LAKELAND, Fla. (AP) -- If the question about Miguel Cabrera is how much longer he can be great, then the question about J.D. Martinez is even more tantalizing:
How great can he become?
The 28-year-old Martinez enters his third season with the Detroit Tigers after emerging as one of the American League's top power threats. Since being released by Houston in March of 2014, Martinez has been one of baseball's biggest surprises, hitting 61 home runs over the past two years. With some of Detroit's biggest stars now showing signs of age, Martinez is a major reason the Tigers can still hope to contend in the AL Central.
And he still has room to improve.
"I definitely feel that my mental side of the game could be stronger. The difference in my eyes between superstar players and All-Star players is right here," Martinez said, pointing to his head. "When you watch Miggy, and the way he handles his business, he looks like he's joking and he's playing around all the time, but the moment he gets in that box, he's a different animal."
When the Tigers signed Martinez to a minor league deal in 2014, they could hardly imagine what an important addition he would become. He was called up to the majors about a month later and hit 23 home runs in 123 games, helping Detroit to a fourth straight division title.
Last year, the Tigers sank to last place, but Martinez showed his power was no fluke, going deep 38 times and driving in 102 runs. He attributed his improvement to a swing overhaul in which he altered his leg kick and the placement of his hands.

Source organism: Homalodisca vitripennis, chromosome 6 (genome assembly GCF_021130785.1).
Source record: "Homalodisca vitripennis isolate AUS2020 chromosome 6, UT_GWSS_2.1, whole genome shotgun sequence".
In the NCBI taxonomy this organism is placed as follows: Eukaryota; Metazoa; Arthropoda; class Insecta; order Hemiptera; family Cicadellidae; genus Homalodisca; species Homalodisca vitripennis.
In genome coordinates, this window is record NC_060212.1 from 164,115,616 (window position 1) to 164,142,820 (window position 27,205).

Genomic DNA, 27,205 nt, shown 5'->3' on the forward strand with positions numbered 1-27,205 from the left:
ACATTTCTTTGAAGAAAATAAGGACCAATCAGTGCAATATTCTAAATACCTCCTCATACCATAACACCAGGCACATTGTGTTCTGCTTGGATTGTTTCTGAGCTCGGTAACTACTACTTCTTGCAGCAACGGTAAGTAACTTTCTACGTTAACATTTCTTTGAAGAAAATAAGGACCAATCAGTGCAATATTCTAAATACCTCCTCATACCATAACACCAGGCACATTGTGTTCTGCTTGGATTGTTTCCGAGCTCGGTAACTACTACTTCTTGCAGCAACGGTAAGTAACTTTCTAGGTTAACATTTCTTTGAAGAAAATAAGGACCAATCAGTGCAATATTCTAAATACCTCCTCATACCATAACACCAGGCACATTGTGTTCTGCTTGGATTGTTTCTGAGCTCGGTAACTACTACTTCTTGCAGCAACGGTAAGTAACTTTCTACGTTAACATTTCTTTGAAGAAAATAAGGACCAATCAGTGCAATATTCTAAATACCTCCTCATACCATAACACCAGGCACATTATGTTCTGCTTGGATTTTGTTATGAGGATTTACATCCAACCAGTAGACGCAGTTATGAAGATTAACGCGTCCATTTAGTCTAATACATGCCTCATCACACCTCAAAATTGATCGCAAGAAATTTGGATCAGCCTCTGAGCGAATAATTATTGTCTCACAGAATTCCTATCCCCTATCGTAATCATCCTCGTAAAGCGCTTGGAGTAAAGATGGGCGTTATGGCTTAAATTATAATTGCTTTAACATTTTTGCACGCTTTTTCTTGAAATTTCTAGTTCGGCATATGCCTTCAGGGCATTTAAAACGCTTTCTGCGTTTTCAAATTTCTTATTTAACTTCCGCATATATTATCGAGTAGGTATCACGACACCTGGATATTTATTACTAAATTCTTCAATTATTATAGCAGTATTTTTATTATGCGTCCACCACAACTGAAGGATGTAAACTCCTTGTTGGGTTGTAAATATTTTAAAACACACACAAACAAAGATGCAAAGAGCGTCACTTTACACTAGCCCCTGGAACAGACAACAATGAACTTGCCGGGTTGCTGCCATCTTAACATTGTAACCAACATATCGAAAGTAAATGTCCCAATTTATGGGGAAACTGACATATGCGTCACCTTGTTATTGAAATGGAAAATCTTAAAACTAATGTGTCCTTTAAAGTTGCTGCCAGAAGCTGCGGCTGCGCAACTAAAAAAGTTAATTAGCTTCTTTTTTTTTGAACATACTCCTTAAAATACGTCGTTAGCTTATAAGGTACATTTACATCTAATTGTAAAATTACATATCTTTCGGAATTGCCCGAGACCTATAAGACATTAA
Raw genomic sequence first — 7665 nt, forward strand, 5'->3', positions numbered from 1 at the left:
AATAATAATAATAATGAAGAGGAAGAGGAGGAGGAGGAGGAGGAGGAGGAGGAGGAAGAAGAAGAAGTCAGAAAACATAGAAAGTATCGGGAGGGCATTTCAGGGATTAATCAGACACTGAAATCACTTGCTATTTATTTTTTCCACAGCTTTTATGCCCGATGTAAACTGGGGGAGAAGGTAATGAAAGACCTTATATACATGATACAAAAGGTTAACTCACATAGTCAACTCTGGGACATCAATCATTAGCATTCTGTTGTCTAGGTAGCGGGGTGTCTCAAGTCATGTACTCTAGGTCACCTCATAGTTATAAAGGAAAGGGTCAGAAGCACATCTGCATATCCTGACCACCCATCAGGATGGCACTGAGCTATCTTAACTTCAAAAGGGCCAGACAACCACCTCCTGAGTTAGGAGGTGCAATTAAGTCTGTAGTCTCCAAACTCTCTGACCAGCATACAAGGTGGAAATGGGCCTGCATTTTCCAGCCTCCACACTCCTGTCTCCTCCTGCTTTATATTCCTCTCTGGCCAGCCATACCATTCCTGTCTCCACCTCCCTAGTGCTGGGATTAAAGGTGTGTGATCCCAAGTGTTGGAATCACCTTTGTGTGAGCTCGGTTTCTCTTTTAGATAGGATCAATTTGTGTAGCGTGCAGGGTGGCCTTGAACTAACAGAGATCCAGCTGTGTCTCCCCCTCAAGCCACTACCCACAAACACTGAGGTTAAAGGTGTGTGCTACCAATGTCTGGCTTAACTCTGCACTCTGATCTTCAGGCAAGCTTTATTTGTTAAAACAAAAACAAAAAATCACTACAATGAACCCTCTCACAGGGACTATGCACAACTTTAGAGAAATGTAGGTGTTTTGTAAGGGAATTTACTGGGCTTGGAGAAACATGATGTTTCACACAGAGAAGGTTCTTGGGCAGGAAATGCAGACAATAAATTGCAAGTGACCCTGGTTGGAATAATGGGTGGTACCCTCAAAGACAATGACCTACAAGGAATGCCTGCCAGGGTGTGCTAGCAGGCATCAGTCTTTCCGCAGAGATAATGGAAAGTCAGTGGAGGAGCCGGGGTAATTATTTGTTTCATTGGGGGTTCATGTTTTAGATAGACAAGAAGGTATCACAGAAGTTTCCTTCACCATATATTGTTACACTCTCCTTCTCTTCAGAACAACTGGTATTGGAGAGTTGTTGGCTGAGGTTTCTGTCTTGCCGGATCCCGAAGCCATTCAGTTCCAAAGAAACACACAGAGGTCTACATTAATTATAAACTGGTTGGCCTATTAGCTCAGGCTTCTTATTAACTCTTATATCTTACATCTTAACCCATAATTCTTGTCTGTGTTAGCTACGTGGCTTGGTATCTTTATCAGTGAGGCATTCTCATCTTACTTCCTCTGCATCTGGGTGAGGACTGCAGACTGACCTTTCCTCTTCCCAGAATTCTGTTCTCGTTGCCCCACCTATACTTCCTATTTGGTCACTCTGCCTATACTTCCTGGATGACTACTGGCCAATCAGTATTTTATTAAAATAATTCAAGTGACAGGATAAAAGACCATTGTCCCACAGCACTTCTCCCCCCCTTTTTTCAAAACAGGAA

Those adjustments suggest Martinez already has a solid mental approach to the game, and manager Brad Ausmus noticed significant improvements last year in right field.
"He made huge strides," Ausmus said. "Going back on balls, reads off the bat, he threw very well. ... He put a lot of hard work in."
The 6-foot-3, 221-pound Martinez is not a huge asset on the basepaths. He was an All-Star last year, but he also led the Tigers in strikeouts with 178, while drawing only 53 walks.
But his power now appears comparable to the 32-year-old Cabrera's, and at this point Martinez looks like less of an injury risk. This offseason, the Tigers and Martinez agreed on an $18.5 million, two-year contract that took care of the outfielder's last two years of arbitration eligibility. He can become a free agent after the 2017 season.
At spring training Saturday, Martinez described contract talks as a "negotiating battle" but said it's part of the game.
"I wouldn't have signed it if I didn't think it was a fair deal," he said. "I didn't want to start off the year on a negative note, going to arbitration."
Martinez and the Tigers didn't agree on a longer deal, so Detroit might lose him in a couple years, but for now, the Tigers have a slugger in his late 20s for a price well below what they're paying some of their other standouts.
Martinez isn't taking his success for granted. He said he gets antsy if he goes too long without doing something baseball related, so even during the offseason, he was back swinging the bat in November.
"This game is weird in a sense that, the moment you think you've got it figured out, it'll humble you real quick. It'll step on you," he said. "I'm a worker. That's always how I've been. I'll never stop, because it's just, it's in my blood. If I'm not doing something, I feel like I'm wasting my life."